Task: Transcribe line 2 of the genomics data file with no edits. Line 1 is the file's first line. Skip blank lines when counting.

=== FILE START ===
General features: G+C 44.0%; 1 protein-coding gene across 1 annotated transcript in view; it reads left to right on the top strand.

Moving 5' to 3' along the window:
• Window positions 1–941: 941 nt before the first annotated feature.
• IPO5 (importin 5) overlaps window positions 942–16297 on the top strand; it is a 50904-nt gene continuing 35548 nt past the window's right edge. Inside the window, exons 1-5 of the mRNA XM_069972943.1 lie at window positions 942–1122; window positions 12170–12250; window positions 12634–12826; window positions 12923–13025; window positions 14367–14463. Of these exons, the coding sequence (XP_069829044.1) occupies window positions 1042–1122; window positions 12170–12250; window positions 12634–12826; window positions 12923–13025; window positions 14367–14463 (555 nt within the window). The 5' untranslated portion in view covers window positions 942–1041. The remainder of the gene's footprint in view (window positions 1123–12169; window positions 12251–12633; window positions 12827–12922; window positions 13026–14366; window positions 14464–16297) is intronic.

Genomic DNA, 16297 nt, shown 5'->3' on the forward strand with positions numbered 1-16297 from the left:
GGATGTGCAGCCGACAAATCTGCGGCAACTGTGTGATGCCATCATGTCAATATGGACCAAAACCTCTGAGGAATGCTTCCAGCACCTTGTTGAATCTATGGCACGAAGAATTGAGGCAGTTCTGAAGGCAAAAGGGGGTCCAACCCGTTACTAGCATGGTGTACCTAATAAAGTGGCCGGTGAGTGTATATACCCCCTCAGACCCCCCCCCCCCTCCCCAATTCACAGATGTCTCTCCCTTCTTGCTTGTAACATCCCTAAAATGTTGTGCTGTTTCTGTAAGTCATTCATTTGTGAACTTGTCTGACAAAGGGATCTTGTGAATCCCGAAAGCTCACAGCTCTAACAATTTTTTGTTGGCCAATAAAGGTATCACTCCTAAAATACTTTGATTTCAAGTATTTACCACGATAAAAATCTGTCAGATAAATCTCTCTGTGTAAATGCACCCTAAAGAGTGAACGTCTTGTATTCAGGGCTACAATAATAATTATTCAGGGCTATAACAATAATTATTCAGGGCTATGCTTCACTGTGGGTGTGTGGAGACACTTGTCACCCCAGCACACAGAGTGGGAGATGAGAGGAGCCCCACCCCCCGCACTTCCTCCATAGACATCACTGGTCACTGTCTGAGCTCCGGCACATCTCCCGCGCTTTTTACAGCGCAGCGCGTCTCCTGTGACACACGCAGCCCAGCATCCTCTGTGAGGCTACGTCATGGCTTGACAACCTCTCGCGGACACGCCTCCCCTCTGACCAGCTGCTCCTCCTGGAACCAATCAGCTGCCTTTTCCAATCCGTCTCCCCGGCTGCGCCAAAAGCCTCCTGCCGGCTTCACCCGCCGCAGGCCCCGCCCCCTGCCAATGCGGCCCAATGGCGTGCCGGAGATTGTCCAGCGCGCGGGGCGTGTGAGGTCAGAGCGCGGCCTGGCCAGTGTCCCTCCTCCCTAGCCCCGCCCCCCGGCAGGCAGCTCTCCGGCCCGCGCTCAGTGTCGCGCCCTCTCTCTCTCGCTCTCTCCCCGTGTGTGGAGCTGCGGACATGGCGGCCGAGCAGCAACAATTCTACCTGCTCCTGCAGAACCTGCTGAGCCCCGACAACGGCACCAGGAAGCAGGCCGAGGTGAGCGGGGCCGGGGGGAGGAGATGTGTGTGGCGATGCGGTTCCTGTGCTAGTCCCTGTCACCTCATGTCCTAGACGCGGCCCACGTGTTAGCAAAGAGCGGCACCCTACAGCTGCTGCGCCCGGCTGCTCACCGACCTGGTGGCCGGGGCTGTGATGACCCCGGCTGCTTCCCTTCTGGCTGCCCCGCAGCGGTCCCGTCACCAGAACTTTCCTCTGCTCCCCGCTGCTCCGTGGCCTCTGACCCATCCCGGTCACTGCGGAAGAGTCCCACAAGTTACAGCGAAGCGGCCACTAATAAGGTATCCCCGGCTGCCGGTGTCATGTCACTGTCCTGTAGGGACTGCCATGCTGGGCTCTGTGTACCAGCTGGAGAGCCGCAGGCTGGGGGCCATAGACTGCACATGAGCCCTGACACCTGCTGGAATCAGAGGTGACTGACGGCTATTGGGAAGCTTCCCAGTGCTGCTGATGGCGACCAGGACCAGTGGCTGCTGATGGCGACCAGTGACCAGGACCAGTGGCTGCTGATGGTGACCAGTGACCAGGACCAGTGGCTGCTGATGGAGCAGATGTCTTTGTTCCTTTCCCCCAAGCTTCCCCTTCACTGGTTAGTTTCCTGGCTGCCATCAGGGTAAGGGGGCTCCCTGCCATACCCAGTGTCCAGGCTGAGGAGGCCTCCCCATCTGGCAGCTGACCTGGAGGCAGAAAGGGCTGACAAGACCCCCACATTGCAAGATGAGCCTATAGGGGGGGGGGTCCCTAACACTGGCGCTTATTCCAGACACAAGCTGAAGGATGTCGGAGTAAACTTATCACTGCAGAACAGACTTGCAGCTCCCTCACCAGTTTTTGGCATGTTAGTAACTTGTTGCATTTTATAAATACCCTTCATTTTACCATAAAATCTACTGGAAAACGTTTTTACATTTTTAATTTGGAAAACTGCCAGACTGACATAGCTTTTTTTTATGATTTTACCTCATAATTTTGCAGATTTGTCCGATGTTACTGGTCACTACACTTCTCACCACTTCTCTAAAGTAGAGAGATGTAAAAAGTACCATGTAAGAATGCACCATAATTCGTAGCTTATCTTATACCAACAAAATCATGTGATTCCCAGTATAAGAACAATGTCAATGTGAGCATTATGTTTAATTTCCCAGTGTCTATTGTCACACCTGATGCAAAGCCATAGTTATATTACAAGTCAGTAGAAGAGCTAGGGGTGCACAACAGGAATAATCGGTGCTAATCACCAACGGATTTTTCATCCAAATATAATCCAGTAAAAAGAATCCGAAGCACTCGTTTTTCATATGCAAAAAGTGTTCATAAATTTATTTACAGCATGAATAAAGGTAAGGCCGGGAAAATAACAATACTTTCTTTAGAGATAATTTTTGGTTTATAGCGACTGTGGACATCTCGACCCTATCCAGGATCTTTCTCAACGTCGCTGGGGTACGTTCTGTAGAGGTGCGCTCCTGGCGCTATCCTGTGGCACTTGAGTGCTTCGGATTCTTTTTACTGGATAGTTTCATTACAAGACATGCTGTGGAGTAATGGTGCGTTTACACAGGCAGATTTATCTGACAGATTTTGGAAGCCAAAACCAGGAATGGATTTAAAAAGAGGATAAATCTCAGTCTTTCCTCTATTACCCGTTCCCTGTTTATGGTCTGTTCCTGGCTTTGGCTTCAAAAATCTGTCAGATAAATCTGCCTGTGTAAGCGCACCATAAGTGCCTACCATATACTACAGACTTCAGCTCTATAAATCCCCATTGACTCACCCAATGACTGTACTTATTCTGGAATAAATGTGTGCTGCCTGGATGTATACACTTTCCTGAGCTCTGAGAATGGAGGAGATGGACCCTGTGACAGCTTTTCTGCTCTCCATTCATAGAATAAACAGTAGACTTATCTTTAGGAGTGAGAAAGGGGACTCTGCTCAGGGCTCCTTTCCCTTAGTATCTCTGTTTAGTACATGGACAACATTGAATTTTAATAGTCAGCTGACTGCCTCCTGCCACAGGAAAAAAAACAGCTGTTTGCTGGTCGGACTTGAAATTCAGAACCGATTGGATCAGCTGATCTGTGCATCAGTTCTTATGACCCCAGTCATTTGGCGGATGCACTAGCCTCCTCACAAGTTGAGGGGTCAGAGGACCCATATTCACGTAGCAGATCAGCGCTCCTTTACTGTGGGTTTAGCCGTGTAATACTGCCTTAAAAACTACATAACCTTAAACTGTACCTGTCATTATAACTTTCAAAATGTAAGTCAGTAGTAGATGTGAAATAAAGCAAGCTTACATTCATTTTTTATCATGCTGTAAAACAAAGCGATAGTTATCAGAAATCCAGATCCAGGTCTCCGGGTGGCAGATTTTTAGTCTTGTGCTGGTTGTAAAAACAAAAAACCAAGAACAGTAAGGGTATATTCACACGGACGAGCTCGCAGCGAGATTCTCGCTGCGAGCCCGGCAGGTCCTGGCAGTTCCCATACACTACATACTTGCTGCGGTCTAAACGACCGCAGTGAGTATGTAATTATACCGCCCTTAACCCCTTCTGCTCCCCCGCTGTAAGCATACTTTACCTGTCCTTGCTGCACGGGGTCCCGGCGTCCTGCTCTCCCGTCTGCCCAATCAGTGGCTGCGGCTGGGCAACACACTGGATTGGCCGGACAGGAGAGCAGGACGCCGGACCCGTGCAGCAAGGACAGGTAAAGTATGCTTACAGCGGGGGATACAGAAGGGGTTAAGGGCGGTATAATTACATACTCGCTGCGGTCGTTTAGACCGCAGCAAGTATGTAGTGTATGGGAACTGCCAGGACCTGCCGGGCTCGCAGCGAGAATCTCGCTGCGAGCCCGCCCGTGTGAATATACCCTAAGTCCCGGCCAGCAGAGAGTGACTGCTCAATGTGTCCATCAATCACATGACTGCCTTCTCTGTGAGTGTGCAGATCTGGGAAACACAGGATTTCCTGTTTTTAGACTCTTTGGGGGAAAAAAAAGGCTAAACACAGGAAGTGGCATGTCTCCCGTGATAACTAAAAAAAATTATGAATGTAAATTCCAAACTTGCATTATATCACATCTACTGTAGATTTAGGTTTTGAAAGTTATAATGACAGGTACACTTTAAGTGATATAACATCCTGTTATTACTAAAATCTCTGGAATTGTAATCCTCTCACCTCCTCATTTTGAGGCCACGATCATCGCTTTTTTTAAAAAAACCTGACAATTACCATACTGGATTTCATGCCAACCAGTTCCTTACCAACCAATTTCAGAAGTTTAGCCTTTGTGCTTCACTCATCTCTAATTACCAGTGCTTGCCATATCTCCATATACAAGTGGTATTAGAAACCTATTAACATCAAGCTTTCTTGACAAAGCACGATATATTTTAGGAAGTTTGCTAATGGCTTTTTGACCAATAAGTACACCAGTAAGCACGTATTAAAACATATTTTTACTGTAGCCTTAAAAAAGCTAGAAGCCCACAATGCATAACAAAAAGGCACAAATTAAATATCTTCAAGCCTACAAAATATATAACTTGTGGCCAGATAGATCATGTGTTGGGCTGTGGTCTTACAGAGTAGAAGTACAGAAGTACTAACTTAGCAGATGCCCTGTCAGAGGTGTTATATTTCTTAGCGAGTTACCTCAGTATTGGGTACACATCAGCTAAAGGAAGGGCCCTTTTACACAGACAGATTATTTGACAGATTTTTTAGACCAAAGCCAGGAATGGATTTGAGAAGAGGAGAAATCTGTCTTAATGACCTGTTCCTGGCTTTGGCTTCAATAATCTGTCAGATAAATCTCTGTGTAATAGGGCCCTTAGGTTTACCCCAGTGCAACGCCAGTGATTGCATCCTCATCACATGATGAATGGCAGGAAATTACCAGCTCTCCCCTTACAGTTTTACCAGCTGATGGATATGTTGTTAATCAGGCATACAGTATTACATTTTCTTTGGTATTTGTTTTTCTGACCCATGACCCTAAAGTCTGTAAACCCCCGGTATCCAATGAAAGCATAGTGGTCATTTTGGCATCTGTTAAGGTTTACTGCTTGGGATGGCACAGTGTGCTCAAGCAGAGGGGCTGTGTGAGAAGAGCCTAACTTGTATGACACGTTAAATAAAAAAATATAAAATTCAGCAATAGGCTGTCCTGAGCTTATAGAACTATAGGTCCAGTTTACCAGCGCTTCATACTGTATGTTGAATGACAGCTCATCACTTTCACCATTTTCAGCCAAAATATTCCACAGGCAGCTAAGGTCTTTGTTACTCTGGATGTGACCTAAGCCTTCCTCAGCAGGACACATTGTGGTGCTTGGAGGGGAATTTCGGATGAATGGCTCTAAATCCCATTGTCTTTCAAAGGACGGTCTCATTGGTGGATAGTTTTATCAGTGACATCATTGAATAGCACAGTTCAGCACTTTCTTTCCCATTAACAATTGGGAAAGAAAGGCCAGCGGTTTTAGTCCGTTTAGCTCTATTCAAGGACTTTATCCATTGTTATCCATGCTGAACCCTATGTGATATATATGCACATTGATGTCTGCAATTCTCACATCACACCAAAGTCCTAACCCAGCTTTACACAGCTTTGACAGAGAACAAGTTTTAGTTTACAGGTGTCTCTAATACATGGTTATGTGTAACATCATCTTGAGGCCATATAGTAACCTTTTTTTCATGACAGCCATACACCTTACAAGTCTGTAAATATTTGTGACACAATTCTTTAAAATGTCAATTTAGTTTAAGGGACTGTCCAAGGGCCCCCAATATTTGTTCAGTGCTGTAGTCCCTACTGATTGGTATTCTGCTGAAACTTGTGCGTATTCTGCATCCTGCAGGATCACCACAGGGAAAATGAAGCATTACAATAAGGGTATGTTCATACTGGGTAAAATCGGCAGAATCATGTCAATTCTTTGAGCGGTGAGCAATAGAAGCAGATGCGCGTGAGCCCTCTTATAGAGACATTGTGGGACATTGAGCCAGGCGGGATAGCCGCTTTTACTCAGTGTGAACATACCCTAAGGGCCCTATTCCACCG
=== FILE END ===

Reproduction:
Moving 5' to 3' along the window: